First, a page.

Every month, I walk into my local comic shop and ask a knowledgable employee to give me expert recommendations on a couple of number one issues. I’m Type A, so jumping into a title midstream is unfathomable. I want in on the ground floor, and I’m betting that you do too.
So maybe the question for us isn’t where to start, but what to start.
With that question in mind, I’ll post monthly first impressions of #1 issues fresh off the shelves. If you like what you read here, odds are fair you can hurry on over to your own local comic shop and begin at the beginning – which is an appropriate place to start.
Black Panther #1, by Ta-Nehisi Coates and Brian Stelfreeze
Introduction to the Comic The nation of Wakanda is restless after a series of cataclysmic events – a massive flood, a coup orchestrated by Dr. Doom, and an invasion by Thanos. In this fragile state, a woman named Zenzi has revealed to the Wakandans their inner agony and rage concerning their nation’s state and it bubbles out of them. In their fury, they attack even their king, T’Challa, the Black Panther.
Even from within T’Challa’s own royal guard, the Dora Milaje, there is unrest and rebellion. Two of their number steal Midnight Angel prototypes and become figureheads for the internal revolution yet to come.
T’Challa feels like a failure to his people, his country, and his own blood – specifically his sister, Shuri, who he is seen trying to resuscitate in the final panels.
Why should you care? My fellow writers were right in being excited about this title. Black Panther #1 is really intriguing from the get-go. Coates is renowned for his writing on cultural and political issues, and Black Panther #1 is simply dripping with them both.
Wakanda has taken a series of licks spanning Avengers vs. X-Men (flood), Doomwar (coup), and New Avengers (Thanos’ invasion), so T’Challa finds himself not fighting for his country (as in against foreign enemies) so much as fighting for his country (as in to hold it together).
By the end of this issue, you get the feeling that he feels as if he’s losing that fight. There is civil unrest shown by an uprising of workers at a vibranium mine, political unrest surrounding the Dora Milaje, and even personal unrest portrayed in those final panels by his revival attempts with Shuri.
And the most intriguing aspect of the book for me so far is that T’Challa can’t just throw punches at the problems. There is going to be some tremendous depth to this book under Coates’ supervision. I love what T’Challa’s mom says to him about midway through the book as I think it hints at the tone we can expect for the rest of the series:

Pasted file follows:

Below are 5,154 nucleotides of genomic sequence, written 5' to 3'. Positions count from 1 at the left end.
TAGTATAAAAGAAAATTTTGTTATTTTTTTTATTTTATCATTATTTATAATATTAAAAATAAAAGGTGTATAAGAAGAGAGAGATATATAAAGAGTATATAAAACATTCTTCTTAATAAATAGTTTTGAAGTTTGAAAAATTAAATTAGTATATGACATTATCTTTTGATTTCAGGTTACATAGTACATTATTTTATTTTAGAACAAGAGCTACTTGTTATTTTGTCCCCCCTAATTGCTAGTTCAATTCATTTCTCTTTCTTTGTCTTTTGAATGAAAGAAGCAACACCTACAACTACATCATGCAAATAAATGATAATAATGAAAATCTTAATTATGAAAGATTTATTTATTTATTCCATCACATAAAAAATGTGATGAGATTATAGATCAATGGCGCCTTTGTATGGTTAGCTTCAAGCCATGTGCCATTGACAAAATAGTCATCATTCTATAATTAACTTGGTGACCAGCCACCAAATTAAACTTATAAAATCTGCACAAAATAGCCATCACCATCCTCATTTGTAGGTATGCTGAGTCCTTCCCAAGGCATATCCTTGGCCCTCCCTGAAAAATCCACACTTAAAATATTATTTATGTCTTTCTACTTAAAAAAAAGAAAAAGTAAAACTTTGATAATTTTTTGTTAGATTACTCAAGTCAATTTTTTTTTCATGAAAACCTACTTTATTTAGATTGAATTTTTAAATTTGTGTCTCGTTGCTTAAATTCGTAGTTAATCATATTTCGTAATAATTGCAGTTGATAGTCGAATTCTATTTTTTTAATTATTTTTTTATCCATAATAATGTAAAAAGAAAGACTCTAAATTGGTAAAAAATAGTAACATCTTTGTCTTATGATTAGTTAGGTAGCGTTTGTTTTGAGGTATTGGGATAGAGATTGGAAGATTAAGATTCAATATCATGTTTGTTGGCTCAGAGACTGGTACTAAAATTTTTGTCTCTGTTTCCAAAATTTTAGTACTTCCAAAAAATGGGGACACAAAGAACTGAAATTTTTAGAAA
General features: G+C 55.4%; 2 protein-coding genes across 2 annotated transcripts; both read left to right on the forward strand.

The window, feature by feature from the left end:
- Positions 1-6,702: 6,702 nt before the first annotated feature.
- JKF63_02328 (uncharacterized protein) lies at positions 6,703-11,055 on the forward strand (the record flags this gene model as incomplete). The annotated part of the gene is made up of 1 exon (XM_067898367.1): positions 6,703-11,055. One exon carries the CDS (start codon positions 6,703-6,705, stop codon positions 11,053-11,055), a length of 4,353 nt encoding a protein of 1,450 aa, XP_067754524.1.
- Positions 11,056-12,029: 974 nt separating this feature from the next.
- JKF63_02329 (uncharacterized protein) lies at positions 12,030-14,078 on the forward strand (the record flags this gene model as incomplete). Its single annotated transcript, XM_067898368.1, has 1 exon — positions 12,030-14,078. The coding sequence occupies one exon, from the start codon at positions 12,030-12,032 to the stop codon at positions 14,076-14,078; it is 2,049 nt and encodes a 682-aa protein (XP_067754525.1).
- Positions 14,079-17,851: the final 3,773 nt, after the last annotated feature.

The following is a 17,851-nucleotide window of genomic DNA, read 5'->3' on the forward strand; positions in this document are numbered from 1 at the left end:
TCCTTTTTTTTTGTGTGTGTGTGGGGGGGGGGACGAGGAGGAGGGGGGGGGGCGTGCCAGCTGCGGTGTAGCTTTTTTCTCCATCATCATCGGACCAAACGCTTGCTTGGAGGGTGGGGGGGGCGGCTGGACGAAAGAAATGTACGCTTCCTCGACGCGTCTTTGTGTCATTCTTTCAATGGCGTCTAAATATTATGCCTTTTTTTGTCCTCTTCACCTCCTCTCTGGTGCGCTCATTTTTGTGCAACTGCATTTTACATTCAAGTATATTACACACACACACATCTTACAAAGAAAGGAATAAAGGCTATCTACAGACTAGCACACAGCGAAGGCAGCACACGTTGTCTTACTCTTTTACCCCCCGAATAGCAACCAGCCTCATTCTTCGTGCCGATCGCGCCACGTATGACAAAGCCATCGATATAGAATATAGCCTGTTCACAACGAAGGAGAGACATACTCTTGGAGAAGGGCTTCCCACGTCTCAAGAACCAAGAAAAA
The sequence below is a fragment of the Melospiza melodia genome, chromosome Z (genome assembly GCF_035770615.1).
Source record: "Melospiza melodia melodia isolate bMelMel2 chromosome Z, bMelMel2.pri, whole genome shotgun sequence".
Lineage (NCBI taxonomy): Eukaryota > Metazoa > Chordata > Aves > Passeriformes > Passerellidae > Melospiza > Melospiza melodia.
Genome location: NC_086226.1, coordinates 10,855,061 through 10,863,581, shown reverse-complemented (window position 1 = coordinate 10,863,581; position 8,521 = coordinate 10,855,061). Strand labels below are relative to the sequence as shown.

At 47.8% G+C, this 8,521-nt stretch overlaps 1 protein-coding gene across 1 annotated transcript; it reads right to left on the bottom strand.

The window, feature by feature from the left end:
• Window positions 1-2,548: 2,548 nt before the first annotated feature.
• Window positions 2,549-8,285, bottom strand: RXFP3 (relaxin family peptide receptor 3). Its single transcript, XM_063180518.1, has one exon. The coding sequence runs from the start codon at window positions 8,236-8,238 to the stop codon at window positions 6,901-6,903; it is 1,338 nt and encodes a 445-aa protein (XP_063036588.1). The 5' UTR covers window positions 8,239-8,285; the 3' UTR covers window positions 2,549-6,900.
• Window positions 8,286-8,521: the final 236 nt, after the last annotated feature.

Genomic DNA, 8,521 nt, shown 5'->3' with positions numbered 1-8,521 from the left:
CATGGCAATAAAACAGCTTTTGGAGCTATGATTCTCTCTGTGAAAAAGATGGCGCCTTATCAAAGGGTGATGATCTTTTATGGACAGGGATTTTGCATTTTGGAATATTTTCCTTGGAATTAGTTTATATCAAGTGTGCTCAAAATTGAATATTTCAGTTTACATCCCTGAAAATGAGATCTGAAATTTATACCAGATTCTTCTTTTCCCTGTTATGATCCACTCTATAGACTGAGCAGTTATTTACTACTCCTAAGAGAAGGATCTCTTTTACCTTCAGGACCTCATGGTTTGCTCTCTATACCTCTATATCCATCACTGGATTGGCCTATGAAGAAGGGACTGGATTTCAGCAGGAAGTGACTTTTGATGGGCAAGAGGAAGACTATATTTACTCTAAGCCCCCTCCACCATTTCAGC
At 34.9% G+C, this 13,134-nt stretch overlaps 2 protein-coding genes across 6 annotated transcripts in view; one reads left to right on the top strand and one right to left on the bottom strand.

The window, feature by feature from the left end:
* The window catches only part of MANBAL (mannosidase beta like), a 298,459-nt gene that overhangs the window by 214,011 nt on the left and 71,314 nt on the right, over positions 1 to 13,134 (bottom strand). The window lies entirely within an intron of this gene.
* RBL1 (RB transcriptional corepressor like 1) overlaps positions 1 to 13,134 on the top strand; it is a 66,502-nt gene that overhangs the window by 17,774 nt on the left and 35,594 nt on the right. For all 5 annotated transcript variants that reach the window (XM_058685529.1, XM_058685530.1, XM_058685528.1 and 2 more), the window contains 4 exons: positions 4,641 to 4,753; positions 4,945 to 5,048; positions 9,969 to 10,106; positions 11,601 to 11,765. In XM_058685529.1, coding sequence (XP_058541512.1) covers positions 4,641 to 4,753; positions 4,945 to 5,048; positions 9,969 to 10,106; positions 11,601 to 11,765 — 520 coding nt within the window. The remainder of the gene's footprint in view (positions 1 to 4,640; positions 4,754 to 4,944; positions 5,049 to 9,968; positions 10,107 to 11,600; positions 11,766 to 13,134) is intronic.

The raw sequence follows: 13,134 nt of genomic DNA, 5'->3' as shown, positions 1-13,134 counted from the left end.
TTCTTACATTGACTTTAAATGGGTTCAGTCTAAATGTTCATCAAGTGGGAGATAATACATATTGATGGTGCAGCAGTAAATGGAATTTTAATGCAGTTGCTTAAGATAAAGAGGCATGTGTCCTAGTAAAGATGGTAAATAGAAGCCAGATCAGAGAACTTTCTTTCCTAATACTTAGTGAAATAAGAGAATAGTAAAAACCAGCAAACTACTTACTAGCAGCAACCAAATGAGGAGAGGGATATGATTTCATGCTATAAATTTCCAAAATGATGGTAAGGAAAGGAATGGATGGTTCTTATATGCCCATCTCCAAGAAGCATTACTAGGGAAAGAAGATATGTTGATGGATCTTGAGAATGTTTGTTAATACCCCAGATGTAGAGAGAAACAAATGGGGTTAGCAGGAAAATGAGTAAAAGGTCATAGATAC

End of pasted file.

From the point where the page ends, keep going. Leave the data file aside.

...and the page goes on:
That line – practically all by itself – has me hooked and eagerly anticipating issue #2.
(BTW: I LOVE that the ears on the suit look like they’re pinned back instead of pointing straight up. Makes T’Challa look angry and awesome!)
X-Men ’92 #1, by Chris Sims and Chad Bowers
Introduction to the Comic Xavier’s School for Gifted Youngsters is taking on new students, but on the first day of school Beast’s “X-Men 101” class is interrupted when Maverick throws himself through the window shouting, “X-Men! They’re coming for you!”
Shortly thereafter, The People’s Protectorate (Ursa Major, Darkstar, Vostok, Red Guardian, and Omega Red) come a’knockin claiming that Maverick has stolen secrets from the Russian government.
A brief tussle between the Protectorate and a handful of X-Men (Gambit, Wolverine, Rogue, Storm, Bishop, and Psylocke) is ended when Maverick barters with the Russians for 24 hours of freedom in exchange for some information. The information in question: The von Struckers have managed to purchase a Soviet Super Weapon – a monster named Alpha Red – and the X-Men seem to be their target.
Storm boldly declares that the X-Men will prepare to defend themselves, but Maverick reveals that Alpha Red is already here. In the final panel of the book…well, I don’t want to spoil it completely!
Why should you care? This book definitely has a very cartoony look and feel to it, and not surprisingly so given the idea behind it which is basically to bring the classic cartoon to print – although it shouldn’t be misconstrued as a port of any kind. The cover is even evocative of the cartoon’s intro, though featuring different characters.
X-men ’92 has a few intentionally comedic panels – notably Wolverine on rollerblades and Rogue bringing Ursa Major down atop Omega Red’s head – and while I wasn’t sure how I felt about those things on my first read through, I ended up really enjoying them on my second.
The X-Men cartoon was my first exposure to the mutants, and first impressions suggest that it will prove worth following for more than nostalgic reasons.
While both of the #1s this month were Marvel titles, that won’t always be the case! Be sure to check back next month for two more first issues.
Who knows? Maybe you’ll find a title worth opening a box for at your local shop!